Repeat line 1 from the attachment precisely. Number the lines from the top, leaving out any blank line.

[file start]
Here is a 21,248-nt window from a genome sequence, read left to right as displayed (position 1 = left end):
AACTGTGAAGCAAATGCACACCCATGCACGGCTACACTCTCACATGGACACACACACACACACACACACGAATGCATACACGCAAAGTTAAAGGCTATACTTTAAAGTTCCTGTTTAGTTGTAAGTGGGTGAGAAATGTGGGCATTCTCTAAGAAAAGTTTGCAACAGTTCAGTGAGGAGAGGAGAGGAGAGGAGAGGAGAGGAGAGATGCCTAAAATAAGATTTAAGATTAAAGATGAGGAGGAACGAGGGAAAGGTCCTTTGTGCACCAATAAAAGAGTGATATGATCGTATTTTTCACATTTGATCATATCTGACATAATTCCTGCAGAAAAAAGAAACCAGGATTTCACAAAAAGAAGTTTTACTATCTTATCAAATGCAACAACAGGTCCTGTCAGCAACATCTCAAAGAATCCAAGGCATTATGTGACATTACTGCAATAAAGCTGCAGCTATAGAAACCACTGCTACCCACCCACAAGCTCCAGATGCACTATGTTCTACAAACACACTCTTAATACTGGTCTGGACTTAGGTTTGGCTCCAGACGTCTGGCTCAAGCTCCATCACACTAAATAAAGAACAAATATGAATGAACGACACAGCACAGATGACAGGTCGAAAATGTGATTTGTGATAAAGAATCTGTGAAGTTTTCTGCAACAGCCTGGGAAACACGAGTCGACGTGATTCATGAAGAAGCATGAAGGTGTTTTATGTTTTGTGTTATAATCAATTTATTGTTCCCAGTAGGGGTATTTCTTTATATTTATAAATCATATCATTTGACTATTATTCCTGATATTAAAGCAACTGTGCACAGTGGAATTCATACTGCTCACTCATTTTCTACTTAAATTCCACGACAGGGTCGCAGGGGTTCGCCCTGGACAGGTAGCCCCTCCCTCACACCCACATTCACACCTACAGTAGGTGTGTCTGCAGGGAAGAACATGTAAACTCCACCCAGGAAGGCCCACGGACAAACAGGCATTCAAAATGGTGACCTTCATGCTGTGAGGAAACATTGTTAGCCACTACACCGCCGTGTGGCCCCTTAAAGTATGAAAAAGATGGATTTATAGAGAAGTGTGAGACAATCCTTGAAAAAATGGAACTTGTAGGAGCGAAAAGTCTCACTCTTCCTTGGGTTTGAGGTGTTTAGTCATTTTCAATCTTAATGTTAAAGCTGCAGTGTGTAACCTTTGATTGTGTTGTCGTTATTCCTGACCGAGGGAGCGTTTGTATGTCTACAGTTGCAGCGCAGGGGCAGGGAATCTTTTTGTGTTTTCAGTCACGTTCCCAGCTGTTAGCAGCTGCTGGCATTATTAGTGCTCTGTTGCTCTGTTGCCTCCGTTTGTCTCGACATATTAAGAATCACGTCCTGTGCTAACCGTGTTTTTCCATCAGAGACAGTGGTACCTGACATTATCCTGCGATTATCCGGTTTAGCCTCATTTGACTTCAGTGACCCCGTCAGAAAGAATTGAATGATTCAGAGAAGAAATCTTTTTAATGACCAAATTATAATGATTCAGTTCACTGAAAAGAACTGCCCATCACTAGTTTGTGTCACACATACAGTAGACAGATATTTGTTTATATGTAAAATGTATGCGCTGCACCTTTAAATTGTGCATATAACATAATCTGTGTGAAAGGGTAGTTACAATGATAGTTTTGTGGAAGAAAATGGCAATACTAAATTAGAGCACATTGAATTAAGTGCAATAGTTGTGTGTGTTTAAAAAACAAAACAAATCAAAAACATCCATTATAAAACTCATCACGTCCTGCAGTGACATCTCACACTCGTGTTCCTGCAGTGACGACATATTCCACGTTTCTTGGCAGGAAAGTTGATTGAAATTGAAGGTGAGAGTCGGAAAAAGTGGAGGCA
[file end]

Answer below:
Here is a 21,248-nt window from a genome sequence, read left to right as displayed (position 1 = left end):